Theory:

Cyclic Quadrilateral
A four-sided figure inscribed in a circle such that all its vertices lie on the circumference of the circle is said to be a cyclic quadrilateral.
 
Cyclic quad.png
Theorem: The sum of either pair of opposite angles of a cyclic quadrilateral is \(180^{\circ}\).
Explanation:
 
Theorem 6.png
 
The theorem states that the sum of the interior opposite angles of a cyclic quadrilateral is \(180^{\circ}\).
 
That is, \(\angle A + \angle C = 180^{\circ}\).
 
And \(\angle B + \angle D = 180^{\circ}\).
 
Proof of the theorem:
 
Consider a quadrilateral \(ABCD\) whose vertices lie on the circumference of the circle with centre \(O\).
 
Connect all the four vertices with centre \(O\) to get four isosceles triangle \(AOB\), \(BOC\), \(COD\) and \(DOA\) where the sides \(OA\), \(OB\), \(OC\) and \(OD\) are the radii.
 
Theorem 6 exp.png
 
The sum of the angles around the centre of a circle is \(360^{\circ}\).
 
Also, the sum of all the interior angles of a triangle is \(180^{\circ}\).
 
Hence:
 
w+w+AOD=180°x+x+AOB=180°y+y+BOC=180°z+z+COD=180°
 
Adding all the equations we have:
 
\(2 (\angle w + \angle x + \angle y + \angle z) + \angle O = 4\times180^{\circ}\)
 
\(2 (\angle w + \angle x + \angle y + \angle z) + 360^{\circ} = 720^{\circ}\)
 
\(2 (\angle w + \angle x + \angle y + \angle z) = 720^{\circ} - 360^{\circ}\)
 
\(2 (\angle w + \angle x + \angle y + \angle z) = 360^{\circ}\)
 
\(\angle w + \angle x + \angle y + \angle z = 180^{\circ}\)
 
This is rewritten as, \(\angle A + \angle C = 180^{\circ}\).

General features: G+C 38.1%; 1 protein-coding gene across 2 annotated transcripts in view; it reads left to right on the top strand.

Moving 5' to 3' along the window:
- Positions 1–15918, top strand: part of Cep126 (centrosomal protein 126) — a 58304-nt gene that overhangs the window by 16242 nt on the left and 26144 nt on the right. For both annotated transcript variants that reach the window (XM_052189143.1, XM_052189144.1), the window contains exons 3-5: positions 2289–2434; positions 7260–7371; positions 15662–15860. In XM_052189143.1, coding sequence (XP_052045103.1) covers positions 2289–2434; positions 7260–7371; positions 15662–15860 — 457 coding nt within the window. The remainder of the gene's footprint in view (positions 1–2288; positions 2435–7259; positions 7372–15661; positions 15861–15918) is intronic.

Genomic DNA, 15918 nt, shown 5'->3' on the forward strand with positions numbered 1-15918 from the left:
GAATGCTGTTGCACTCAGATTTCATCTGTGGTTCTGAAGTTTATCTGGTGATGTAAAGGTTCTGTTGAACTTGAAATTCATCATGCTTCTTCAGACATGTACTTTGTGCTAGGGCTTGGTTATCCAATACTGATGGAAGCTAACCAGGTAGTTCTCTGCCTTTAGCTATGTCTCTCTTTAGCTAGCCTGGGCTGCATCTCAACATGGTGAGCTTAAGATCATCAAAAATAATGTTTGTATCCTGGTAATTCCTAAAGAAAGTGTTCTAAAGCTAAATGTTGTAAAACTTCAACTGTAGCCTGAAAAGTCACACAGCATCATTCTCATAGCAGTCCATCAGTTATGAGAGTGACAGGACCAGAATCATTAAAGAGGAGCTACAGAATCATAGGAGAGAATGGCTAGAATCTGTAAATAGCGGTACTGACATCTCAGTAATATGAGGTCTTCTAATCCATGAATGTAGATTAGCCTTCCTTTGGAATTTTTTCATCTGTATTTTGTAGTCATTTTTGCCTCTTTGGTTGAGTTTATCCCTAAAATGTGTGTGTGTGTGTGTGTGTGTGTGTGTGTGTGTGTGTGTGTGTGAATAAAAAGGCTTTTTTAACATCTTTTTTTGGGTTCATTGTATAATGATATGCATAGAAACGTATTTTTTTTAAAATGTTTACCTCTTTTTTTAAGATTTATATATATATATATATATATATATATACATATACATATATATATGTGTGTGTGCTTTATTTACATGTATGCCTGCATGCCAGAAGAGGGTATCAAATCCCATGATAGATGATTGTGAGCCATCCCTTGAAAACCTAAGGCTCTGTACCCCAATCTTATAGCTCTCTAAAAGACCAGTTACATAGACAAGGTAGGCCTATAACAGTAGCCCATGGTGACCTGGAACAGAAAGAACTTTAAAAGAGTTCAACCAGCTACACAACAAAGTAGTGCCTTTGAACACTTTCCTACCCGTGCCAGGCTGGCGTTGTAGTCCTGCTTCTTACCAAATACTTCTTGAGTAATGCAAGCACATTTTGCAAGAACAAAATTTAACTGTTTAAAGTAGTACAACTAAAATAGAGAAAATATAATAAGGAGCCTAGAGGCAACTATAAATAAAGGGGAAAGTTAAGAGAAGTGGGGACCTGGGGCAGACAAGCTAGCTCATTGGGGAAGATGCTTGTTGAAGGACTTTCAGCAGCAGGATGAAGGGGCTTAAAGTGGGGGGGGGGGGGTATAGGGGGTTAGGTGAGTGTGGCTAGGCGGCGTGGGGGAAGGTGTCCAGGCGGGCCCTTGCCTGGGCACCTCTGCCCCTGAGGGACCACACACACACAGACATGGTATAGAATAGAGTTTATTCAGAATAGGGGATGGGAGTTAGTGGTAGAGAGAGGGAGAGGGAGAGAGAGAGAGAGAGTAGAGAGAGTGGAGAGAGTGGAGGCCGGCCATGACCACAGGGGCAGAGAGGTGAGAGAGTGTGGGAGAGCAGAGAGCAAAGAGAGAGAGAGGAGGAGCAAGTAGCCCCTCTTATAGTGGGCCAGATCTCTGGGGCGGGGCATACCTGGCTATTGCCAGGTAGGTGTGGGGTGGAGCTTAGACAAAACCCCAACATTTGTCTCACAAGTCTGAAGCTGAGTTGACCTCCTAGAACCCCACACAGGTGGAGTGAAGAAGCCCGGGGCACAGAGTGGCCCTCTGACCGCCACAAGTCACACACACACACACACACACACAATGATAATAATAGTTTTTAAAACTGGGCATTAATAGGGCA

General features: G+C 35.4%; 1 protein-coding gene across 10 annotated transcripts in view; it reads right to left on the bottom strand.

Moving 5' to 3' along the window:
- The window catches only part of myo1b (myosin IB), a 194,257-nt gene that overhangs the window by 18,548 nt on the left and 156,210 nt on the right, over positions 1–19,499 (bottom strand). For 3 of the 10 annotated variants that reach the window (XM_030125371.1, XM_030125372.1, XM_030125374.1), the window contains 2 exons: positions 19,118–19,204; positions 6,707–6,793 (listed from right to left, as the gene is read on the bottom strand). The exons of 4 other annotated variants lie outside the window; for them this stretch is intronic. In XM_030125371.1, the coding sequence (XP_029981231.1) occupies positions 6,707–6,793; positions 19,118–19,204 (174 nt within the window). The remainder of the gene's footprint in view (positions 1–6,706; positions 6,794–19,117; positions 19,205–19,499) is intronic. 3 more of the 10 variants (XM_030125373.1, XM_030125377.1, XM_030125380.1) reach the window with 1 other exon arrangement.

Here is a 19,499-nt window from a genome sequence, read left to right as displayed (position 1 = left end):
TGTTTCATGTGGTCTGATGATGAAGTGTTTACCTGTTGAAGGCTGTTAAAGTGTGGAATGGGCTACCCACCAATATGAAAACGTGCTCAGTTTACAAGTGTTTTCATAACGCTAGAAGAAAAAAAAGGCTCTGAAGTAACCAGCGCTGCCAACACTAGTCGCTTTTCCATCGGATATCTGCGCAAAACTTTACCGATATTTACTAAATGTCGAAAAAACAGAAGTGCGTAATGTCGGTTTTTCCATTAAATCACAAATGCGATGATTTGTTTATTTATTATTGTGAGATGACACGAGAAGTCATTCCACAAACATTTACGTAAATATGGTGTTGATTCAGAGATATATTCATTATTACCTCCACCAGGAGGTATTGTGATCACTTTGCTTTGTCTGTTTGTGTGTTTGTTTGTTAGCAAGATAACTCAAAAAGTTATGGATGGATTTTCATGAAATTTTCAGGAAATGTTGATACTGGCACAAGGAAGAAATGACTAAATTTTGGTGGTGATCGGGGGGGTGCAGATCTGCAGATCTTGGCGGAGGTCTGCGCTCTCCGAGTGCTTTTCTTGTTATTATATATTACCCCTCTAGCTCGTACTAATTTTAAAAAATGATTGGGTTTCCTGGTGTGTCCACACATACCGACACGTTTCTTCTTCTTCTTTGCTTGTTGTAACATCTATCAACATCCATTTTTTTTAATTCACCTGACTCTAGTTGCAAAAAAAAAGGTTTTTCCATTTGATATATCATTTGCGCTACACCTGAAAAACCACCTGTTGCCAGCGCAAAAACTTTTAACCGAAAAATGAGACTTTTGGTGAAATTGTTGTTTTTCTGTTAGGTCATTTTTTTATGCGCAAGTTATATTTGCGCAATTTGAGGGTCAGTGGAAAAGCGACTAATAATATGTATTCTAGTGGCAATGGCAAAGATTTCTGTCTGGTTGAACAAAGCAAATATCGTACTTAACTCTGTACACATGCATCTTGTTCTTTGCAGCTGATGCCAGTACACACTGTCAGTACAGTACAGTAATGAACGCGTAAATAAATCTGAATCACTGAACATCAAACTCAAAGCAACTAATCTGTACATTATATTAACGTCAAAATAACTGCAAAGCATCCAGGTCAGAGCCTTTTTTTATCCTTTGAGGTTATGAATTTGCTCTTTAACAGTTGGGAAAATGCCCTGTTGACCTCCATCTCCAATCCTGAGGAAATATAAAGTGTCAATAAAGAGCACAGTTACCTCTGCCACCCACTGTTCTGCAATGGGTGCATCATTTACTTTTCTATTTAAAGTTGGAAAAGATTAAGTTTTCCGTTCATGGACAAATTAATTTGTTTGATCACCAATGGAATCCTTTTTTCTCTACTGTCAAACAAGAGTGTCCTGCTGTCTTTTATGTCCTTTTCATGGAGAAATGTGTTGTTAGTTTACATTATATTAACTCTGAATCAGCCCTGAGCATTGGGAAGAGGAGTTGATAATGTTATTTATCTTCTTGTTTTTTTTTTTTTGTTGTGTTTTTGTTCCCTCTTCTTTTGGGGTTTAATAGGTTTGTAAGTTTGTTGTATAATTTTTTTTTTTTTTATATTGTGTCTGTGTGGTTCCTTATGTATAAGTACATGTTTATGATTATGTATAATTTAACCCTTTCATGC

Similarly, \(\angle B + \angle D = 180^{\circ}\).
Example:
Find the unknown angle \(x\) in the given figure.
 
Theorem 6 eg.png
 
Solution:
 
By the theorem, opposite angles of a cyclic quadrilateral are supplementary.
 
This implies:
 
\(\angle A + \angle C = 180^{\circ}\)
 
\(x + 115^{\circ} = 180^{\circ}\)
 
\(x  = 180^{\circ} - 115^{\circ}\)
 
\(x = 65^{\circ}\)
Converse of Theorem: If the sum of a pair of opposite angles of a quadrilateral is \(180^{\circ}\), the quadrilateral is cyclic.
Explanation:
 
Theorem 6 con.png
 
The theorem states that if the sum of the interior opposite angles of any quadrilateral is  \(180^{\circ}\), then that quadrilateral is said to be cyclic. Here, in the figure, the sum of the \(\angle A\) and \(\angle C\) is \(180^{\circ}\).
 
\(90^{\circ} + 90^{\circ} = 180^{\circ}\)
 
Thus, the quadrilateral \(ABCD\) is cyclic.
Example:
Prove that a square inscribed in a circle is cyclic.
 
Proof:
 
Let \(ABCD\) be the square inscribed in a circle.
 
Theorem 6 con eg.png
 
It is known that every angle of a square is \(90^{\circ}\).
 
Here \(\angle A + \angle C = 90^{\circ} + 90^{\circ}\)
 
Implies, \(\angle A + \angle C\) \(=\) \(180^{\circ}\)
 
Similarly, \(\angle B + \angle D = 90^{\circ} + 90^{\circ}\)
 
Implies, \(\angle B + \angle D\) \(=\) \(180^{\circ}\)
 
According to the theorem, the pair of opposite angles of the square is supplementary.
 
Hence the square inscribed in a circle is cyclic.